Portland Has Approved Bereavement Leave For Employees Following Abortion
Portland, Oregon has become the second city to allow public employees to take paid time off following an abortion.
Portland, Oregon is one of the first cities to allow public employees to take paid time off after having an abortion. The new policy comes as a result of the Portland City Council’s unanimous decision to approve changes to its bereavement leave policy earlier this month. It offers public employees up to three days of paid bereavement leave in instances of pregnancy loss, including miscarriage, stillbirth, termination, and loss incurred during fertility treatment.
According to OPB, Portland City Council members began looking to overhaul the city’s bereavement leave policy last summer after being informed that a number of employees didn’t feel represented or able to take leave under the old policy. Until it was recently amended, the policy allowed for paid leave only in situations where they were related to the deceased either biologically or through marriage.
Michelle Rodriguez, senior policy advisor for Commissioner Mingus Mapps, told OPB she was inspired by legislation recently passed in New Zealand, which NPR has reported guaranteed paid leave following miscarriage and stillbirth. However, Rodriguez expanded on New Zealand’s law to include instances of termination or abortion after public employees described using sick days or vacation time to handle the physical, emotional, and psychological effects of pregnancy loss.
“[One employee] essentially took days without pay to deal with both her physical reaction to what ended up being a medical termination with her doctor’s help and the emotional and psychological impact of what happened,” Rodriguez told the news outlet. “I’m like, ‘OK, we need to figure out how to actually call this out and be proudly saying that this city wants to support families as they’re going through this process.’”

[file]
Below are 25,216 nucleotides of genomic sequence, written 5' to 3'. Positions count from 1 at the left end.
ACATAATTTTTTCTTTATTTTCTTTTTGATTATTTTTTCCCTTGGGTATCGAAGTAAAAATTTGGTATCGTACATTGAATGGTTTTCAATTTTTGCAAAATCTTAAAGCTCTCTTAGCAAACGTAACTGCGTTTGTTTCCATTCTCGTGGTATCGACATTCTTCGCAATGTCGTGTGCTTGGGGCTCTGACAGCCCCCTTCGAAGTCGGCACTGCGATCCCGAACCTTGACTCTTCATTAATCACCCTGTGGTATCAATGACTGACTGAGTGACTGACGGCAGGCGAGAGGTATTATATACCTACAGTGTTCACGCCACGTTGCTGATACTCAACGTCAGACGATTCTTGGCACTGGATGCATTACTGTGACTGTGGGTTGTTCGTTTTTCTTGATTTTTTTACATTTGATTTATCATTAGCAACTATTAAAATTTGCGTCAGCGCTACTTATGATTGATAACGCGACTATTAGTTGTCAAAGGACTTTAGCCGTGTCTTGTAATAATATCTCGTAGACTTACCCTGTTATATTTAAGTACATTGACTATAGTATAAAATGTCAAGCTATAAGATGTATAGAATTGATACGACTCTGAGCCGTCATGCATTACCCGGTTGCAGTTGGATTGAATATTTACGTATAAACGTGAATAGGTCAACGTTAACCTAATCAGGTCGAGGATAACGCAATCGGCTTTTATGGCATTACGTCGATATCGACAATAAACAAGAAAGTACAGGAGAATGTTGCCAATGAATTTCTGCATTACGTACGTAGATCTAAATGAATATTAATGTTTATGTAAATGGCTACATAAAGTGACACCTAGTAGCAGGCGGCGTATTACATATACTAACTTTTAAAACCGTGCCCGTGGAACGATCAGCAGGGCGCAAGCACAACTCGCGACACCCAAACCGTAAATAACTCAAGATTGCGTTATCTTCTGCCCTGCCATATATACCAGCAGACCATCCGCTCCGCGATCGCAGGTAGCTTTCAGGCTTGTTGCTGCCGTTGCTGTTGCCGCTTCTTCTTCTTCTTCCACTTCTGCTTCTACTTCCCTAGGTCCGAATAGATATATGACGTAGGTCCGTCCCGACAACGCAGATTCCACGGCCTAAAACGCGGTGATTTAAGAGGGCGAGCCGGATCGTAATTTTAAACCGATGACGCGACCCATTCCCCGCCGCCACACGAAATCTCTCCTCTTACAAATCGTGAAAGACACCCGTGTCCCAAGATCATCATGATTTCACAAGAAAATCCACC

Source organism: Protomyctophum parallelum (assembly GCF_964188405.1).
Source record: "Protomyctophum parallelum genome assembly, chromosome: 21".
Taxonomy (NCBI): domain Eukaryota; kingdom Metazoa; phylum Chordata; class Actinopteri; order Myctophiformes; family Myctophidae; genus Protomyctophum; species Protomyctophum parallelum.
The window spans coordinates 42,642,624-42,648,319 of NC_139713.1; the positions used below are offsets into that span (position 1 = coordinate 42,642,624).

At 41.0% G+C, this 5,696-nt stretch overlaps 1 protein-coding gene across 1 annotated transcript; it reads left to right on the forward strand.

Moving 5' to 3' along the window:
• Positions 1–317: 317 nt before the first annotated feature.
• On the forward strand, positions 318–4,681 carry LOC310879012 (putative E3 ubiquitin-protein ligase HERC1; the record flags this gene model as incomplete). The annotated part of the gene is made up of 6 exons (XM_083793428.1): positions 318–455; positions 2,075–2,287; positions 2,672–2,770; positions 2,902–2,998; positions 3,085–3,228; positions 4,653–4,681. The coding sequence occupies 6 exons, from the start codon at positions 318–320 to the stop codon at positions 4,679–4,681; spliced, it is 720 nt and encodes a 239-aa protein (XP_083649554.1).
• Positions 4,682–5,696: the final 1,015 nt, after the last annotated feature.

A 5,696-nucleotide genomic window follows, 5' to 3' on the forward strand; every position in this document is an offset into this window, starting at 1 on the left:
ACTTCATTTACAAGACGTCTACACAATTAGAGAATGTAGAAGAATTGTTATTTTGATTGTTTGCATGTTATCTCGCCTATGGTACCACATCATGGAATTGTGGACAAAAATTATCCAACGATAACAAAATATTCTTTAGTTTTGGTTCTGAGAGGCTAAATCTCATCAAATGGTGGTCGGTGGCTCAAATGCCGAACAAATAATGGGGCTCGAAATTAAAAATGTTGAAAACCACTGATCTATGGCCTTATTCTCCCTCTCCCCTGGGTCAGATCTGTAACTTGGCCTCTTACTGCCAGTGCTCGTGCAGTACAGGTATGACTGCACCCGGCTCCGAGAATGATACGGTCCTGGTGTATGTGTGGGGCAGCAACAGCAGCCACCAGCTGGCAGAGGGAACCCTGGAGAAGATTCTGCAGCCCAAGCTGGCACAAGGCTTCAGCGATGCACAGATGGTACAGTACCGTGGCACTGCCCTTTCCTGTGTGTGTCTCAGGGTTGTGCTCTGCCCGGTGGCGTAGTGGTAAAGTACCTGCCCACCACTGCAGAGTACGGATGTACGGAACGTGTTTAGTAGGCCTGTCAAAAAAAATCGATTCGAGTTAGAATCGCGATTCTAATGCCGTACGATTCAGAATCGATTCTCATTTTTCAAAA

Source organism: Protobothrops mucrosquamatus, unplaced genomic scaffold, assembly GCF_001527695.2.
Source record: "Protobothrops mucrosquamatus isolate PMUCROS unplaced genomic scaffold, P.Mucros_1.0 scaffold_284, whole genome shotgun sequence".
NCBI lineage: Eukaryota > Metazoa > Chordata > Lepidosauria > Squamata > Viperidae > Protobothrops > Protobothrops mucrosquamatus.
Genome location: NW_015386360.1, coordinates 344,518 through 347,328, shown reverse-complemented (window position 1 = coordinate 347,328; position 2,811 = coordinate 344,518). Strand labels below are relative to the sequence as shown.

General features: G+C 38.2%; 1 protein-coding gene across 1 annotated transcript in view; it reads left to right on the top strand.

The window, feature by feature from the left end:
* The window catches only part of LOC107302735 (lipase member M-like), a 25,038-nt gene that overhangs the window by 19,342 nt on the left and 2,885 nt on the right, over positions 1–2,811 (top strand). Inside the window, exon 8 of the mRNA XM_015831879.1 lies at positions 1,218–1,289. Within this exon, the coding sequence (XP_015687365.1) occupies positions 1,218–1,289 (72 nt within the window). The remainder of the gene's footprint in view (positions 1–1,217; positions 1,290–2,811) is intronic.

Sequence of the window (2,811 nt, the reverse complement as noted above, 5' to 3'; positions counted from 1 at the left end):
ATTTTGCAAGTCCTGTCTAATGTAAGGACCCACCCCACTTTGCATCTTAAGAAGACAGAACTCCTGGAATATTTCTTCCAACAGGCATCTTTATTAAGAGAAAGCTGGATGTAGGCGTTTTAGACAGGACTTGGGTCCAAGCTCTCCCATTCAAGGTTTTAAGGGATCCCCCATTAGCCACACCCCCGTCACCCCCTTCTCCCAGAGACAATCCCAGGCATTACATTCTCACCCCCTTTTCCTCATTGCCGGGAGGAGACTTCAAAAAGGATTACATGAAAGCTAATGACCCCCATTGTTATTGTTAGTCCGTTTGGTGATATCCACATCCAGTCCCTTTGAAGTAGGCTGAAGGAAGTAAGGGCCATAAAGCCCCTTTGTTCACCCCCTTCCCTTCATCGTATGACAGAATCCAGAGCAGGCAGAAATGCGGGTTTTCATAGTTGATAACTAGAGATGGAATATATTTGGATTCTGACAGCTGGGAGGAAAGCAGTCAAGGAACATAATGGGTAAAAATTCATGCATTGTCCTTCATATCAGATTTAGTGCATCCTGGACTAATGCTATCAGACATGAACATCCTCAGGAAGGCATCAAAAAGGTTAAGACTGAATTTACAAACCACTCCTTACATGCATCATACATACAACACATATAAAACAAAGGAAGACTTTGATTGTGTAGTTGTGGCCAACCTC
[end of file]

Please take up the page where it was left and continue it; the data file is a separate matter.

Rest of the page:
The city’s new bereavement policy allows for paid time off irrespective of whether termination of a pregnancy is deemed medically necessary. What’s more, those looking to take bereavement leave for pregnancy loss are not required to disclose the specific type of pregnancy loss they experienced when applying or arranging for leave.
As progressive as abortion advocates have said Portland’s new bereavement policy is, the city is actually not the first to establish paid leave for abortions. According to WESA, Pittsburgh City Council introduced bereavement legislation similar to Portland’s at the end of August and approved its passage in mid-September, roughly one month before Portland City Council approved theirs. Additionally, the Waterloo City Council in Iowa is also pursuing similar legislation, according to Councilmember Jonathan Grieder.
Pittsburgh’s amended bereavement policy guarantees city employees up to three days of paid leave following instances of miscarriage, stillbirth, termination, failed in vitro fertilization procedures, or surrogacy loss.
“It was time the City of Pittsburgh set an example — in southwest Pennsylvania, in the Commonwealth of Pennsylvania, and across this country — as a compassionate workplace for employees who have lost a pregnancy,” City Councilmember Bobby Wilson said of the legislation in a statement released earlier this month. “Such loss carries a heavy stigma because of how personal and how painful it can be. The least we can do is to provide paid leave so that our colleagues in these situations have the time and resources to grieve and heal without feeling pressured to put on a brave face and return to work.”